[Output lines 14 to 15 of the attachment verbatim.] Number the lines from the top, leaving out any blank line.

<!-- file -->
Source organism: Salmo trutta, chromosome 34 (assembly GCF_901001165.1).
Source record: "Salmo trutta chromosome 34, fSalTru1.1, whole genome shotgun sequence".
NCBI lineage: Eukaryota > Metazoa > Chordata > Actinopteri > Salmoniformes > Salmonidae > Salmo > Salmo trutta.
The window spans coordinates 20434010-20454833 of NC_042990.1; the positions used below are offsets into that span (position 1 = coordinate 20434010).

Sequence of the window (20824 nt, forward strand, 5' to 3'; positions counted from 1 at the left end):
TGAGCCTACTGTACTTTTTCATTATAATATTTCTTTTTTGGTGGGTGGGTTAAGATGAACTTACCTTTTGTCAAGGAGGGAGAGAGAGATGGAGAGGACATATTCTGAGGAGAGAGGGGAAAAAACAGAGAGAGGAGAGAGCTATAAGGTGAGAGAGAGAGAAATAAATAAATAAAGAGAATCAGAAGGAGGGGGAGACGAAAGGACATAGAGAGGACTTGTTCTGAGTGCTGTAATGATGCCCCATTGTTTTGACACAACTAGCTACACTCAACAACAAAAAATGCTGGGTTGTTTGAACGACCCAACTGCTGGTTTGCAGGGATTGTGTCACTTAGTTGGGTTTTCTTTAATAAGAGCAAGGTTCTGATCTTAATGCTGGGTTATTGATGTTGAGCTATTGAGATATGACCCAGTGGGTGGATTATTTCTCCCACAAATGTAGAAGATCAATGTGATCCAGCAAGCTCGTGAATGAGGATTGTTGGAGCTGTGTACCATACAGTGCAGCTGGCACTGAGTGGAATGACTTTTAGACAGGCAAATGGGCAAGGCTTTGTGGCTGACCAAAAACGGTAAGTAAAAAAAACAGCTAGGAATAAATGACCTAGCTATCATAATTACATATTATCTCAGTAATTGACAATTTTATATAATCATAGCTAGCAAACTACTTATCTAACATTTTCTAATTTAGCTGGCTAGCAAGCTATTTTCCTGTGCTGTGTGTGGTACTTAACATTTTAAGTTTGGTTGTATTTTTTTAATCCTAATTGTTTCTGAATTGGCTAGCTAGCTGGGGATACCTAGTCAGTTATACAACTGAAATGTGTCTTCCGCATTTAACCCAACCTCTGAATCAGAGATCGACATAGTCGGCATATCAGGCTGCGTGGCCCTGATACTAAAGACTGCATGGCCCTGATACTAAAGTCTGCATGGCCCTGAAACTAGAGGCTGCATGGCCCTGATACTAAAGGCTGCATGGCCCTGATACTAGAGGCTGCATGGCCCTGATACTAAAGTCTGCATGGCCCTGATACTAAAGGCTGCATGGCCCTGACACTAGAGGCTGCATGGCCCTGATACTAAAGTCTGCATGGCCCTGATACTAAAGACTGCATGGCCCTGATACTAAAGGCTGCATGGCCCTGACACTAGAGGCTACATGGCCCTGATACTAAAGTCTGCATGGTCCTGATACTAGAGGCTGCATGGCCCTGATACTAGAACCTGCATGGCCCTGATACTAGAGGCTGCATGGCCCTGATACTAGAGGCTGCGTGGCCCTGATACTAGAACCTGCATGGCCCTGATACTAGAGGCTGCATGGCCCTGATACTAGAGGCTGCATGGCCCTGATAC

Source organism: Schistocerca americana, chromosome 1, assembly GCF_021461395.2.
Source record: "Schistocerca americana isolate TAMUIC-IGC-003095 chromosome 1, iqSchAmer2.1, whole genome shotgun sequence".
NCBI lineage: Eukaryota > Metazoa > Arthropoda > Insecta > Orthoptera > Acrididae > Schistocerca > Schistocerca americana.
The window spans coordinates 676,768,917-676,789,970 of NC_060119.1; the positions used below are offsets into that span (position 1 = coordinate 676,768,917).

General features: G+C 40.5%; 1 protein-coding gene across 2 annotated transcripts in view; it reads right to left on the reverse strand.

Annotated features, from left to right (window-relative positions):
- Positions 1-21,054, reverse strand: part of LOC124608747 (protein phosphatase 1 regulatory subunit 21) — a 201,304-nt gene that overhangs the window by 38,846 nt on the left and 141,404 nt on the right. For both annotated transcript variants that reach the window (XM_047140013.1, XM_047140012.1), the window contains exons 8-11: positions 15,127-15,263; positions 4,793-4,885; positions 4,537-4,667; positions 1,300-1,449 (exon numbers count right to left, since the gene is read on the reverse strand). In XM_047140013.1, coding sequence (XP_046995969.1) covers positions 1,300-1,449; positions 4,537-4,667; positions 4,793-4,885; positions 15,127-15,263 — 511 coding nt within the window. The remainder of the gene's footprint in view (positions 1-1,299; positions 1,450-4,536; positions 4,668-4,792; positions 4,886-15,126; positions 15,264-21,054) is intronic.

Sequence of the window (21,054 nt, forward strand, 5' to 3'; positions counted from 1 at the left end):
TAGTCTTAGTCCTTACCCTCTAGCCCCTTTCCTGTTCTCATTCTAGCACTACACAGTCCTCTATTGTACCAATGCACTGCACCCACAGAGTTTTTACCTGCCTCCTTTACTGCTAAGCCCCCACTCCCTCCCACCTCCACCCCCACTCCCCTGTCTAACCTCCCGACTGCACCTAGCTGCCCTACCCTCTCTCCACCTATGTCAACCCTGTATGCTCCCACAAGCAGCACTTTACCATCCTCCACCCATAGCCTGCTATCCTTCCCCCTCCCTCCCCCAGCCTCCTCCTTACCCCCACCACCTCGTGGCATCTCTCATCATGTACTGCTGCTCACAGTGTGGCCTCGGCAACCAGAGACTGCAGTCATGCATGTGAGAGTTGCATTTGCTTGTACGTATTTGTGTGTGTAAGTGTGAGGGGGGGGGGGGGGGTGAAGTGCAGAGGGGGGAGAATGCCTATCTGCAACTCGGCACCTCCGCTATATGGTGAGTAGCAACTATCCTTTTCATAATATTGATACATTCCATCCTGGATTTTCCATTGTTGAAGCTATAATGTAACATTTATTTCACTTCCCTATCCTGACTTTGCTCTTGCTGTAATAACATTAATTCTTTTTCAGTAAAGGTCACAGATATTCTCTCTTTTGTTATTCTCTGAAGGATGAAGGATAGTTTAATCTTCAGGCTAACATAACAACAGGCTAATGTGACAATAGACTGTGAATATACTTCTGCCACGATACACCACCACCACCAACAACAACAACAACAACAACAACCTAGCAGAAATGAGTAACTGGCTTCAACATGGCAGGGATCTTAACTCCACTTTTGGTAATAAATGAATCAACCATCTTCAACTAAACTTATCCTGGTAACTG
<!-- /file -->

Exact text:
Sequence of the window (21,054 nt, forward strand, 5' to 3'; positions counted from 1 at the left end):
TAGTCTTAGTCCTTACCCTCTAGCCCCTTTCCTGTTCTCATTCTAGCACTACACAGTCCTCTATTGTACCAATGCACTGCACCCACAGAGTTTTTACCTGCCTCCTTTACTGCTAAGCCCCCACTCCCTCCCACCTCCACCCCCACTCCCCTGTCTAACCTCCCGACTGCACCTAGCTGCCCTACCCTCTCTCCACCTATGTCAACCCTGTATGCTCCCACAAGCAGCACTTTACCATCCTCCACCCATAGCCTGCTATCCTTCCCCCTCCCTCCCCCAGCCTCCTCCTTACCCCCACCACCTCGTGGCATCTCTCATCATGTACTGCTGCTCACAGTGTGGCCTCGGCAACCAGAGACTGCAGTCATGCATGTGAGAGTTGCATTTGCTTGTACGTATTTGTGTGTGTAAGTGTGAGGGGGGGGGGGGGGGTGAAGTGCAGAGGGGGGAGAATGCCTATCTGCAACTCGGCACCTCCGCTATATGGTGAGTAGCAACTATCCTTTTCATAATATTGATACATTCCATCCTGGATTTTCCATTGTTGAAGCTATAATGTAACATTTATTTCACTTCCCTATCCTGACTTTGCTCTTGCTGTAATAACATTAATTCTTTTTCAGTAAAGGTCACAGATATTCTCTCTTTTGTTATTCTCTGAAGGATGAAGGATAGTTTAATCTTCAGGCTAACATAACAACAGGCTAATGTGACAATAGACTGTGAATATACTTCTGCCACGATACACCACCACCACCAACAACAACAACAACAACAACAACCTAGCAGAAATGAGTAACTGGCTTCAACATGGCAGGGATCTTAACTCCACTTTTGGTAATAAATGAATCAACCATCTTCAACTAAACTTATCCTGGTAACTG